Describing capital punishment as an “inherently flawed” and “abhorrent practice,” United Nations human rights experts have called on President Joe Biden to take action to end the death penalty in the U.S.

In a statement issued from the Office of the UN High Commissioner on Human Rights in Geneva, Switzerland on March 11, 2021, the rights experts said the death penalty “serves no deterrent value and cannot be reconciled with the right to life.” A press release from the High Commissioner’s office criticized the United States for carrying out the death penalty despite “violations of due process guarantees, such as lack of access to an effective legal defense, and in ignorance of essential facts.”

The human rights experts — which included Agnès Callamard, the U.N. Special Rapporteur on extrajudicial, summary or arbitrary executions, and Nils Melzer, the U.N. Special Rapporteur on torture and other cruel, inhuman or degrading treatment or punishment — are part of the Special Procedures program of the Human Rights Council, an independent fact-finding and monitoring mechanism that addresses human rights issues around the world.

“We call on President Biden to urgently grant clemency to the 48 individuals currently on death row for federal crimes,” the experts said, and “further urge the President, as well as members of Congress, to strongly support legislative efforts to formally abolish the death penalty at federal level.

“In the meantime, President Biden should consider all other possible federal-level actions including directing the Department of Justice to stop seeking the death penalty and withdrawing notices of intent to seek the death penalty in ongoing cases,” they said.

The experts said U.S. executions “have repeatedly resulted in degrading spectacles” and criticized the administration of the death penalty nationwide for “disproportionately impact[ing] African-Americans and people living in poverty.” Citing “thousands of individuals on state death rows across the country” and several pending state execution dates, they urged that “[a]ction must also be taken to address death penalties handed down at the state level.”

Among the actions the administration could take, the experts suggested “[t]he possibility of linking some forms of federal funding to alternative sentencing and a ban on the sale and transport of chemicals used in lethal injections.”

The other members of the expert group that issued the statement were: Dubravka Šimonovic, U.N. Special Rapporteur on violence against women, its causes and consequences; Elizabeth Broderick (Chair), Dorothy Estrada-Tanck, Meskerem Geset Techane, Ivana RadačIć, Melissa Upreti (Vice Chair), U.N. Working Group on discrimination against women and girls; Gerard Quinn, U.N. Special Rapporteur on the rights of persons with disabilities; Leigh Toomey (Chair-Rapporteur), Elina Steinerte (Vice-Chair), Miriam Estrada-Castillo, Mumba Malila, Seong-Phil Hong, U.N. Working Group on Arbitrary Detention; and Ahmed Reid (Chair), Dominique Day, Sabelo Gumedze, Michal Balcerzak, Ricardo A. Sunga III, U.N. Working Group of Experts on People of African Descent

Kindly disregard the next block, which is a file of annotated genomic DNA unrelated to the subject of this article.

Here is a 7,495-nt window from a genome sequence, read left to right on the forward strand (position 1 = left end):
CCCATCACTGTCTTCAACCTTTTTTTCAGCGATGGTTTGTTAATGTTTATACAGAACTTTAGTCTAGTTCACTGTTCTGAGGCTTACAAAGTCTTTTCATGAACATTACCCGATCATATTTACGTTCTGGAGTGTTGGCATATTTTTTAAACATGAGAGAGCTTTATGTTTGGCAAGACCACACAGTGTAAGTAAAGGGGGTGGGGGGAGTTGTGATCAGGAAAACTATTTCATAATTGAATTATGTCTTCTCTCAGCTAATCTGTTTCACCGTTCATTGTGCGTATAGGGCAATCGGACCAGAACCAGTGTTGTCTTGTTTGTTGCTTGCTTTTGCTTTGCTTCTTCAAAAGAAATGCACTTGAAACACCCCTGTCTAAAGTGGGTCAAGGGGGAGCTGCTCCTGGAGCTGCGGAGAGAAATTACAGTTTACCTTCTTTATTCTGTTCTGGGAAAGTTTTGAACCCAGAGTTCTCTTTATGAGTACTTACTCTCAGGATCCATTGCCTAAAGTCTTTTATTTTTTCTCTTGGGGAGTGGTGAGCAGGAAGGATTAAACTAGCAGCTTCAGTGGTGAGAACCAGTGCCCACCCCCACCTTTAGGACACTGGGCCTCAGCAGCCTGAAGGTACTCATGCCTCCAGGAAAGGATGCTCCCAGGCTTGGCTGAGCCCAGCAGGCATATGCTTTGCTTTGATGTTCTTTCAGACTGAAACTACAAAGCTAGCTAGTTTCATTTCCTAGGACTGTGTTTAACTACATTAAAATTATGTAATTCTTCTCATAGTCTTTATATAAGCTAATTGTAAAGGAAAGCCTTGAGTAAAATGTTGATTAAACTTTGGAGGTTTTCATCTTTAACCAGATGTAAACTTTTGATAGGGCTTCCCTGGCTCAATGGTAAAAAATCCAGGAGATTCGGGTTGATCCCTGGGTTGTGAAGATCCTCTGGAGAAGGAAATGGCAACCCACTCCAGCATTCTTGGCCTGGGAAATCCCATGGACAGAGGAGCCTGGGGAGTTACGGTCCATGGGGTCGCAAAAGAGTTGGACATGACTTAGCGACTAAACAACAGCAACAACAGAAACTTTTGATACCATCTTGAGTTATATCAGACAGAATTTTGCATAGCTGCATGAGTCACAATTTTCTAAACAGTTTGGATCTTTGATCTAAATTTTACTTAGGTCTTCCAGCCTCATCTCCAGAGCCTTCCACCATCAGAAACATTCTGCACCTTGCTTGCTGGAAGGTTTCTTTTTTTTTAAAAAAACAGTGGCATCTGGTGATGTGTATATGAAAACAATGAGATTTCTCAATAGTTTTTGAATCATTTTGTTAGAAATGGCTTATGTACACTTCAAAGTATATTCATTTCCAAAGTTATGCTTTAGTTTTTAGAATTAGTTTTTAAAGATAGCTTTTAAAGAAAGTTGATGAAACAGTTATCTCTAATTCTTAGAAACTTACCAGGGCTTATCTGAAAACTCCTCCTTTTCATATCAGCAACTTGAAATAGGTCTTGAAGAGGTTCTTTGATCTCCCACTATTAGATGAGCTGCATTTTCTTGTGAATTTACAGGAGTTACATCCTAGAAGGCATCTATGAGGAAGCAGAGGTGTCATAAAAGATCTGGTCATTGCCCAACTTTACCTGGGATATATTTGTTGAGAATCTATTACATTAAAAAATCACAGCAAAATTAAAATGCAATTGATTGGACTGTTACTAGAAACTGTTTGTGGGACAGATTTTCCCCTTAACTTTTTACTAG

2,494 men and women were on state death rows or faced capital retrials or resentencings in states across the U.S. on October 1, 2020, according to the Death Penalty Information Center’s death-row database and the NAACP Legal Defense Fund quarterly Death Row USA report for Fall 2020.

On his 2020 presidential campaign website, then-candidate Biden pledged to “work to pass legislation to eliminate the death penalty at the federal level, and incentivize states to follow the federal government’s example.” In a six-month period between July 2020 and January 2021, the Trump administration carried out 13 executions, including six during the presidential transition period. The 10 federal civilian executions in 2020 were the most in any calendar year since Grover Cleveland’s second presidency in 1896 and marked the first time in U.S. history the federal government executed more prisoners than all of the U.S. states combined. The six transition-period executions were the most in U.S. history.

According to the 2020 Amnesty International global report on capital punishment in 2020, the U.S. conducted the sixth most executions recorded in any nation in 2019, trailing only China, Iran, Saudi Arabia, Iraq, and Egypt. Execution totals were unavailable for North Korea and Vietnam. All of the other most prolific executing nations are governed by authoritarian regimes.


US death penal­ty must be abol­ished, rights experts urge President Biden, United Nations News Centre, March 11, 2021; News Release, USA: UN experts call for President Biden to end death penal­ty, United Nations Office of the High Commissioner for Human Rights, March 11, 2021; Brett Wilkins, UN Experts Urge Biden to Abolish Inherently Flawed’ Death Penalty, Common Dreams, March 112021